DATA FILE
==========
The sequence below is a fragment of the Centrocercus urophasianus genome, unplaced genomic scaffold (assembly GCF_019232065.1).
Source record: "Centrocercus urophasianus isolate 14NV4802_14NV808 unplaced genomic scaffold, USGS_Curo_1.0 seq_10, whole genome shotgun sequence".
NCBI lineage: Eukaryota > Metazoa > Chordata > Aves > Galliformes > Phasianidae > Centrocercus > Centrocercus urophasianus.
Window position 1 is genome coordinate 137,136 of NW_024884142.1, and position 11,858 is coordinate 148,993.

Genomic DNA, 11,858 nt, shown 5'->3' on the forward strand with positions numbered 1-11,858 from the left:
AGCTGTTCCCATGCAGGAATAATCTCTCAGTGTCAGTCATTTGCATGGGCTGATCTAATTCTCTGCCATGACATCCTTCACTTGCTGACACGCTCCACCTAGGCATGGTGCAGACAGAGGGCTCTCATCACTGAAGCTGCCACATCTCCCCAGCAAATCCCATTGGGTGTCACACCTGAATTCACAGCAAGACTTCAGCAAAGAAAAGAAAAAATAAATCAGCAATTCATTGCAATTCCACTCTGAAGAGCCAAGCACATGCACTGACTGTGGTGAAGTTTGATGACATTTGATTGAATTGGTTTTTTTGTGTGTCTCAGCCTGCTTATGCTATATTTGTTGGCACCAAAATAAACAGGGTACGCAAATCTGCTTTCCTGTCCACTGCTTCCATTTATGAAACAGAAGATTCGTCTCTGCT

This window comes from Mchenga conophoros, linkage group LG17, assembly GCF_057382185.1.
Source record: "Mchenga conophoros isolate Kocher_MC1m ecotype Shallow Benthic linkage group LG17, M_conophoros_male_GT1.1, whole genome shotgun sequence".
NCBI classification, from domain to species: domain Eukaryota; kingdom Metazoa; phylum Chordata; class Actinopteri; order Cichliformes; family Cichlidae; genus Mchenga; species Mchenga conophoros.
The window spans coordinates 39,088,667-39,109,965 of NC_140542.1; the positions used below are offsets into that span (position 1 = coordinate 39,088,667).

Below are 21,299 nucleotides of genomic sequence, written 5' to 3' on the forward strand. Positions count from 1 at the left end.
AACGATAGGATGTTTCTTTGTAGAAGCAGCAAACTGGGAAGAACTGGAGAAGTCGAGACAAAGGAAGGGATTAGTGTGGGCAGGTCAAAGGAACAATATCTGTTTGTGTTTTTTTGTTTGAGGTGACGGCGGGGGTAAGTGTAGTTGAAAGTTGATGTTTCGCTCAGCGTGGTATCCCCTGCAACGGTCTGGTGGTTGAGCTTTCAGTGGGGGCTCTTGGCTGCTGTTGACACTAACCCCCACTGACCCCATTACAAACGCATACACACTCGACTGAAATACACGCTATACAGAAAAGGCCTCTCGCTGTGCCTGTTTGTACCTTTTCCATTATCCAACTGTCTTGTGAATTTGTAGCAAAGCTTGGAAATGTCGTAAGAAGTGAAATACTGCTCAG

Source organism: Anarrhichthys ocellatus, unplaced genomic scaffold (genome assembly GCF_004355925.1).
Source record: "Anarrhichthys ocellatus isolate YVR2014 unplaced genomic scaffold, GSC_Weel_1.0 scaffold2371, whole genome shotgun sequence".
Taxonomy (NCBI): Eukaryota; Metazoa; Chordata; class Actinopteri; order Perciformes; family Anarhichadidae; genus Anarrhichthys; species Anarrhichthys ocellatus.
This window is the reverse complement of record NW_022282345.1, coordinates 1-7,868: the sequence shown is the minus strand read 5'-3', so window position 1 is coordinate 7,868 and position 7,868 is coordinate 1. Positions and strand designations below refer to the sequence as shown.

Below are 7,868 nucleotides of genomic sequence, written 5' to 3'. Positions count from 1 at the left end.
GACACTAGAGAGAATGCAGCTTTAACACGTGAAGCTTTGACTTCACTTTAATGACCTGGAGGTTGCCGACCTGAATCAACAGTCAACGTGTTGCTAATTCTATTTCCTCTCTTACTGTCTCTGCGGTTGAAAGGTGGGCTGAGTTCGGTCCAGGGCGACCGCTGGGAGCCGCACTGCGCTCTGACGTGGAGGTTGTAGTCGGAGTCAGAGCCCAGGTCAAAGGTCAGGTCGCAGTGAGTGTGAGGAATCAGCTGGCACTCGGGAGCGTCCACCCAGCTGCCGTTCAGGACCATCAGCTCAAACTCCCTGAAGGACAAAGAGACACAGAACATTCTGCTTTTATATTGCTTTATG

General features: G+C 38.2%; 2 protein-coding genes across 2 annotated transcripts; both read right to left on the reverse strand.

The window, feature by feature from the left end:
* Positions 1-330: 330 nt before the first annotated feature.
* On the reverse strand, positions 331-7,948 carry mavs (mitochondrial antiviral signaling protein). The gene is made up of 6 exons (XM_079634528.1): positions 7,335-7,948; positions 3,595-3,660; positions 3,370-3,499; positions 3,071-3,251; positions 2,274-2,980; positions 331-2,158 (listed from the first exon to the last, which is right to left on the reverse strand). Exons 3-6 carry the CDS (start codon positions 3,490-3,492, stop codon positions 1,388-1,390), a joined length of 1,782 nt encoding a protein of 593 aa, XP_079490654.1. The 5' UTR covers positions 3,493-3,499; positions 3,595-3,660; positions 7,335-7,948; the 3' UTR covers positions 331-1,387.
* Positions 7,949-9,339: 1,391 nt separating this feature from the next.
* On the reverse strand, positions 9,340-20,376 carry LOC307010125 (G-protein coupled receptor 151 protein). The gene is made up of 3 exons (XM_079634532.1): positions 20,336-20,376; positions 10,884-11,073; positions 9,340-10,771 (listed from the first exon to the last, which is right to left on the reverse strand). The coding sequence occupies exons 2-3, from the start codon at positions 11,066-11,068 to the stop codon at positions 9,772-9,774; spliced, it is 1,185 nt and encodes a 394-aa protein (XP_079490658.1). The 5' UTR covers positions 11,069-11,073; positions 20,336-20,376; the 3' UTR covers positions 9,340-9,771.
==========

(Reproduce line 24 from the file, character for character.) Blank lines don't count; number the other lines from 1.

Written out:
* On the reverse strand, positions 9,340-20,376 carry LOC307010125 (G-protein coupled receptor 151 protein). The gene is made up of 3 exons (XM_079634532.1): positions 20,336-20,376; positions 10,884-11,073; positions 9,340-10,771 (listed from the first exon to the last, which is right to left on the reverse strand). The coding sequence occupies exons 2-3, from the start codon at positions 11,066-11,068 to the stop codon at positions 9,772-9,774; spliced, it is 1,185 nt and encodes a 394-aa protein (XP_079490658.1). The 5' UTR covers positions 11,069-11,073; positions 20,336-20,376; the 3' UTR covers positions 9,340-9,771.